The YPG has also received increased backing from Europe; French forces have established six artillery batteries in the north of the country and along the Syria-Iraq border since their arrival last month.

Source: Middle East Monitor.

Link: https://www.middleeastmonitor.com/20180530-syria-civilians-protest-against-us-backed-kurdish-forces/.

28.05.2018

IDLIB, Syria

Eleven opposition groups fighting against the Bashar al-Assad regime in Syria formed a new alliance in northwestern Idlib province on Monday.

The sources from the groups said they merged under the name of “National Front for Liberation.”

“The aim of the new formation is to unite the components of the Free Syrian Army in Idlib province on Syria under one roof,” the new formation said on social media.

The formation includes following groups: Sham Legion, Jaysh al-Nasr, Free Idlib Army, 1st Costal Division, 2nd Costal Division, 1st Division, 2nd Army, Army of Elites, Shuhada al-Islam Darayya, Al-Hurriyat Brigade, and 23rd Division.

All of the groups have been operating in Idlib and northern part of Hama under the Free Syrian Army.

The Sham Legion commander Fadil Allah al-Hajji became the leader of the new front, while Suhaib Layyush from Jaysh al-Nasr was appointed as his deputy.

With the new formation, the opposition group created one of the largest military groups in Syria fighting the Assad regime, bringing together nearly 30,000 people.

Syria has just begun to emerge from a devastating civil war that began in early 2011 when the Bashar al-Assad regime cracked down on pro-democracy protests with unexpected ferocity. UN officials say hundreds of thousands of people have been killed in the conflict.

Source: Anadolu Agency.

Link: https://www.aa.com.tr/en/middle-east/11-syrian-opposition-groups-form-new-front-in-idlib/1159183.

Thursday 17 May 2018

Like any other day at work, Dr Mamdouh Matlab arrived at the Al-Salam Hospital in the northern Syrian city of Al-Bab to make his rounds of the wards.

Arriving a few minutes early, Matlab sat down on a bench close to an empty office and rifled through his bag for patient notes.

After three years of living under Islamic State group (IS) control  – a period of public beheadings and strict controls on daily life – Matlab and the other residents of the city were beginning to adjust to a life free from the militant group.

Danger still resides in Al-Bab, however.

The doctor was on his way to see his first patient when he heard raised voices and shouting down the hallway.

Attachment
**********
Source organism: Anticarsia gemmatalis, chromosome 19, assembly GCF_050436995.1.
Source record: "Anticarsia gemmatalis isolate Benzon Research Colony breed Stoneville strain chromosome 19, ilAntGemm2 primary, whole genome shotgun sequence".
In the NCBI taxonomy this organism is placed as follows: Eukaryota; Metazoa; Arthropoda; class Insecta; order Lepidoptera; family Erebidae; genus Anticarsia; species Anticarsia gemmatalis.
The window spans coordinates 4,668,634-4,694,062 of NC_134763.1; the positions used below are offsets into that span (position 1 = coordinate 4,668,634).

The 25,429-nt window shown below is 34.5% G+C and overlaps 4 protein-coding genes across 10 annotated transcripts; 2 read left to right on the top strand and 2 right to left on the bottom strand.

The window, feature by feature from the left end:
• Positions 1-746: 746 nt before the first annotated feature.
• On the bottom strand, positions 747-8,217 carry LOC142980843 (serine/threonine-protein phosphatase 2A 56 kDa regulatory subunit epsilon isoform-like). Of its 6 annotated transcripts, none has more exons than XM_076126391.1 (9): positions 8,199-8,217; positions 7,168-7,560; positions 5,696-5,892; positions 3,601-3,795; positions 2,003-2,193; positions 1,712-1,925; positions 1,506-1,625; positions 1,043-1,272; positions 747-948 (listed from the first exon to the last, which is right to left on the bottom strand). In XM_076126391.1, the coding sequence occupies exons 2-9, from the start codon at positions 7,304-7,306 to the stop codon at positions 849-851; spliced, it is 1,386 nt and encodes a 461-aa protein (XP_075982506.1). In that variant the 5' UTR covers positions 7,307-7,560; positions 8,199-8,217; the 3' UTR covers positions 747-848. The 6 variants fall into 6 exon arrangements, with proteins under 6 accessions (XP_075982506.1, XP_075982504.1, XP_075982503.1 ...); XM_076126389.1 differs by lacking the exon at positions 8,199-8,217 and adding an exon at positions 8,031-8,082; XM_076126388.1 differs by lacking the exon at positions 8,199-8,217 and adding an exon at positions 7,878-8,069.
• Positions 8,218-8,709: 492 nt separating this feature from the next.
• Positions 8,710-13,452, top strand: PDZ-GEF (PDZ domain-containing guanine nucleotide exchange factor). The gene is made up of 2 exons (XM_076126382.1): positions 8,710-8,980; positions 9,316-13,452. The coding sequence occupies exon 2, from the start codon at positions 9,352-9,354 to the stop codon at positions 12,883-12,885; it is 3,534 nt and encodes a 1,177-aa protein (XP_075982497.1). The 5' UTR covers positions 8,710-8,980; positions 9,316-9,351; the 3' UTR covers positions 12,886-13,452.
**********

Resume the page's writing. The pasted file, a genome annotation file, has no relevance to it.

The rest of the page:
Running to see what was happening, he saw a nurse kneeling on the floor, crying, as a member of the Turkish-backed Al-Hamzat Brigade pointed a gun at her head.

The unit was one of five Free Syrian Army rebel groups to join Turkish troops in an offensive that drove IS out of Al-Bab in 2016.

“Someone from the Al-Hamzat faction was screaming and shouting at the nurses and doctors. One of their fighters needed urgent medical care, but no one was able to attend to him,” said Matlab.

“They ended up dragging one of the doctors out of the hospital like he did a crime. We were scared and didn’t know what to do.”

The Turkish-backed rebels also ransacked and harassed medical staff in the Al-Hikmah hospital elsewhere in the city on the same day, according to the UK-based Syrian Observatory for Human Rights.

One week on, the whereabouts of the kidnapped doctor, whose identity is withheld for security reasons, remains unknown.

An invitation to return

The battle for Al-Bab, a three-month offensive on the IS-held city that was conducted as part of Turkey’s Operation Euphrates Shield to better protect its border with Syria, left considerable damage.

Once IS was ousted, Turkey urged displaced Syrians – including the many who had fled north across the Turkish border – to return and help rebuild the city. Matlab heeded this call and came back.

Turkish-occupied areas in northern Syria have become a haven for displaced Syrians.

Following pro-Syrian government forces’ successes in rebel strongholds around Damascus and northern Homs province, hundreds of thousands of Syrians have sought refuge in the country’s north, including areas controlled by Turkey and its allies.

The displaced and returned residents have swollen the city’s population, with hundreds of Syrians recently evacuated from northern Homs stuck on the city’s outskirts. Turkey is refusing them entry, insisting Al-Bab is full.